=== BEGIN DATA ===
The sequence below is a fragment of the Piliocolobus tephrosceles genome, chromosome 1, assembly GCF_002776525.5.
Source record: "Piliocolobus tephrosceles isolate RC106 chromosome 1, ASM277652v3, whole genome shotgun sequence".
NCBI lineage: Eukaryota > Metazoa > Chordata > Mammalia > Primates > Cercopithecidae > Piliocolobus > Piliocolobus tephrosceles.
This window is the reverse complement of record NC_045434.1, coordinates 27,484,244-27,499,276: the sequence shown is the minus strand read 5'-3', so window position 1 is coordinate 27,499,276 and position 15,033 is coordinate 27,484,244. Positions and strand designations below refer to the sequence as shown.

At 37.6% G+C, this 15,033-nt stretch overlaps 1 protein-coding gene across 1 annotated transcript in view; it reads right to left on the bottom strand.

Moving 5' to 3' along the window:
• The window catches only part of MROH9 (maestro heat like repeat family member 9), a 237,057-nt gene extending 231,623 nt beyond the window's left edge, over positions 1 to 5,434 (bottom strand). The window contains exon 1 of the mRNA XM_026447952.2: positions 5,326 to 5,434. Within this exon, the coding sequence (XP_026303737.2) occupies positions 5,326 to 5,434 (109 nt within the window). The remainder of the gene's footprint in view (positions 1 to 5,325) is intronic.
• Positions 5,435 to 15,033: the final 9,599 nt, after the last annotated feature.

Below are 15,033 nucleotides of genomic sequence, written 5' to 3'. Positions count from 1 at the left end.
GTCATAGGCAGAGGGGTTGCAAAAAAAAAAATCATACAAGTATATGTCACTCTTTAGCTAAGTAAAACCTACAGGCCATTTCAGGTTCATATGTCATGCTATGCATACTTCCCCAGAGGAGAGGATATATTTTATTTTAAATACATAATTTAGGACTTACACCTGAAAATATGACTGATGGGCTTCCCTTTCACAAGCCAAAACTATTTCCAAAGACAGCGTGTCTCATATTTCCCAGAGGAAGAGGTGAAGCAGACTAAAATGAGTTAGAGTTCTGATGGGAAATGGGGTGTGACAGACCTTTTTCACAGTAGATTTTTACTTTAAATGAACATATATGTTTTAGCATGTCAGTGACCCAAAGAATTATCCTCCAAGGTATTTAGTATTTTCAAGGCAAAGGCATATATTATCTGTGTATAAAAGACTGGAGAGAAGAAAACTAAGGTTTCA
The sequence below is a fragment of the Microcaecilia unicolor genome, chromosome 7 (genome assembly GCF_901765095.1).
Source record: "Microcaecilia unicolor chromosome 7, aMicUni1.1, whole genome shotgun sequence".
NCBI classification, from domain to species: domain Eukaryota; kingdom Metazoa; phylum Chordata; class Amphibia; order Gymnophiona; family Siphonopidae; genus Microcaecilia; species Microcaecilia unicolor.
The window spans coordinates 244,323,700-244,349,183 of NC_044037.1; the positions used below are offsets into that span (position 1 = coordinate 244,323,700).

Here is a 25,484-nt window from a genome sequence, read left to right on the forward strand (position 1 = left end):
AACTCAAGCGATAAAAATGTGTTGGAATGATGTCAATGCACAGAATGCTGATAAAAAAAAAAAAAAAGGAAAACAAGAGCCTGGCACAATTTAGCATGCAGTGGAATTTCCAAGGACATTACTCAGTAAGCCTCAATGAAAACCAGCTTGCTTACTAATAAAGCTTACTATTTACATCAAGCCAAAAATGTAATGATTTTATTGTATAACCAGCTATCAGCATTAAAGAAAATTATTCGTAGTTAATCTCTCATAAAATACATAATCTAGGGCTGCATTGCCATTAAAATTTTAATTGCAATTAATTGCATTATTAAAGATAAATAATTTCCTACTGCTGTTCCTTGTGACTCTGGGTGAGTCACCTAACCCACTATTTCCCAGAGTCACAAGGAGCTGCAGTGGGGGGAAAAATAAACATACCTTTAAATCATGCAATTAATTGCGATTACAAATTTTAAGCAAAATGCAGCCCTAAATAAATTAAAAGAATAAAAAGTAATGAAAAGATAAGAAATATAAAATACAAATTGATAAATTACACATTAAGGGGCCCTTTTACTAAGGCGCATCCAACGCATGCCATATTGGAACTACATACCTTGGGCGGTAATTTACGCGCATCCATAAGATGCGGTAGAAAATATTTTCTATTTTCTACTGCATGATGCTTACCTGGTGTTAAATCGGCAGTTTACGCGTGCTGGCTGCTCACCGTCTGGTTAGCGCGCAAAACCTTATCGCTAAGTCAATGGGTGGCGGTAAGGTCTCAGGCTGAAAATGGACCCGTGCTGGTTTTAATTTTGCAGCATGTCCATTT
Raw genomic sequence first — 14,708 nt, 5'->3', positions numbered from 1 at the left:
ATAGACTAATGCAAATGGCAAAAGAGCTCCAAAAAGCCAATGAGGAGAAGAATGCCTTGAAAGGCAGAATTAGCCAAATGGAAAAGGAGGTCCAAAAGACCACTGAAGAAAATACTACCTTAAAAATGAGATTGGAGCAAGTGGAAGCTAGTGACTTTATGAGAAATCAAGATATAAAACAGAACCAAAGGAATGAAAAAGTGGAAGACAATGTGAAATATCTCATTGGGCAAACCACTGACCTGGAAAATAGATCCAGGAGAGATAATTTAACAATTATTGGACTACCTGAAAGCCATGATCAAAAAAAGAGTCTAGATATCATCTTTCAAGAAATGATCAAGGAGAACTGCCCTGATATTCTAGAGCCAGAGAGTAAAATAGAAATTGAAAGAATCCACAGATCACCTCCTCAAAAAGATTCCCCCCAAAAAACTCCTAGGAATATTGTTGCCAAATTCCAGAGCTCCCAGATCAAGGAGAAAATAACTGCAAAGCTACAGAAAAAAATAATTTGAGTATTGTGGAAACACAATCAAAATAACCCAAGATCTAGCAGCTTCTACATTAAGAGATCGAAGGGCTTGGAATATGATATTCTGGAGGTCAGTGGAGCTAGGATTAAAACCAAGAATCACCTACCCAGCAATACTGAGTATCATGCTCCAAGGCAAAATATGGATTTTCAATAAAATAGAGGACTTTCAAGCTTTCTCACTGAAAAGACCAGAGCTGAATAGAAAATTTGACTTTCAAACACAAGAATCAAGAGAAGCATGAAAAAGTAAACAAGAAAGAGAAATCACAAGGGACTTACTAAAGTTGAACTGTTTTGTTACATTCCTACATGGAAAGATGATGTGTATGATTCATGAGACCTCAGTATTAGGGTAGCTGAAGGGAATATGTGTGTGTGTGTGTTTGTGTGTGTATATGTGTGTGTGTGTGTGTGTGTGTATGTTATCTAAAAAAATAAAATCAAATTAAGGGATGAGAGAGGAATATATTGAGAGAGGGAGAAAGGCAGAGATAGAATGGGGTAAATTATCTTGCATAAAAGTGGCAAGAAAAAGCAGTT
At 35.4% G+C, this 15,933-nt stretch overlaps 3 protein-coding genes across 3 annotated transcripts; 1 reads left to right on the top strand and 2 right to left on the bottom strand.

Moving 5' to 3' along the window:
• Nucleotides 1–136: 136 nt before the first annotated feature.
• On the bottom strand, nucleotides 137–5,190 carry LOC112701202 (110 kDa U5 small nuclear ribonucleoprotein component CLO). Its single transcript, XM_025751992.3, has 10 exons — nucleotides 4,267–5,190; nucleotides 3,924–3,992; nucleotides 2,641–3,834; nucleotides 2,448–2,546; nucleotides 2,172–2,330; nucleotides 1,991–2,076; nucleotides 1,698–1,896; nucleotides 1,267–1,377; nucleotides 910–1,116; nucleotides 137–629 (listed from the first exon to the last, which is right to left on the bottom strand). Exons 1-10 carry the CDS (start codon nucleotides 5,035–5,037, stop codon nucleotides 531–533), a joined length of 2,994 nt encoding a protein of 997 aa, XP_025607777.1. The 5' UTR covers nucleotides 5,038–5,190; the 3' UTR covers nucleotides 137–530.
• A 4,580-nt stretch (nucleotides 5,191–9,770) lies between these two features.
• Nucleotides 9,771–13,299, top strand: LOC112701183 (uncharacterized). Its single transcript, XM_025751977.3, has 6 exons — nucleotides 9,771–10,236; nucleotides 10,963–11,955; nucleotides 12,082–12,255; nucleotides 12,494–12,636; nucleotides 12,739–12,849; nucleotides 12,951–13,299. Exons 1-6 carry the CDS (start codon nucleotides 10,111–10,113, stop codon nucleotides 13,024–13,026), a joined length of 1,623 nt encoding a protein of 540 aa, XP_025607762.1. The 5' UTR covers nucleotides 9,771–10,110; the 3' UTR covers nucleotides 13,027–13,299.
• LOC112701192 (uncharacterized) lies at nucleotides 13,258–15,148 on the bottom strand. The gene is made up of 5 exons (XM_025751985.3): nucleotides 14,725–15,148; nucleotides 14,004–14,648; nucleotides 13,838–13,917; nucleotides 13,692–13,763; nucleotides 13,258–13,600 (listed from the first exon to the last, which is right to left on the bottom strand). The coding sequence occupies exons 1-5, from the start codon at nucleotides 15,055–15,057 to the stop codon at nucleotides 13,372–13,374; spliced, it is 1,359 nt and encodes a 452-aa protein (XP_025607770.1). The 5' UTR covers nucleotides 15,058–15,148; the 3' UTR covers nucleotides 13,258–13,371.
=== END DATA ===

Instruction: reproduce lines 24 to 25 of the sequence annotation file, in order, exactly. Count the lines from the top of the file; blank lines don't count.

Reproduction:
• Nucleotides 9,771–13,299, top strand: LOC112701183 (uncharacterized). Its single transcript, XM_025751977.3, has 6 exons — nucleotides 9,771–10,236; nucleotides 10,963–11,955; nucleotides 12,082–12,255; nucleotides 12,494–12,636; nucleotides 12,739–12,849; nucleotides 12,951–13,299. Exons 1-6 carry the CDS (start codon nucleotides 10,111–10,113, stop codon nucleotides 13,024–13,026), a joined length of 1,623 nt encoding a protein of 540 aa, XP_025607762.1. The 5' UTR covers nucleotides 9,771–10,110; the 3' UTR covers nucleotides 13,027–13,299.
• LOC112701192 (uncharacterized) lies at nucleotides 13,258–15,148 on the bottom strand. The gene is made up of 5 exons (XM_025751985.3): nucleotides 14,725–15,148; nucleotides 14,004–14,648; nucleotides 13,838–13,917; nucleotides 13,692–13,763; nucleotides 13,258–13,600 (listed from the first exon to the last, which is right to left on the bottom strand). The coding sequence occupies exons 1-5, from the start codon at nucleotides 15,055–15,057 to the stop codon at nucleotides 13,372–13,374; spliced, it is 1,359 nt and encodes a 452-aa protein (XP_025607770.1). The 5' UTR covers nucleotides 15,058–15,148; the 3' UTR covers nucleotides 13,258–13,371.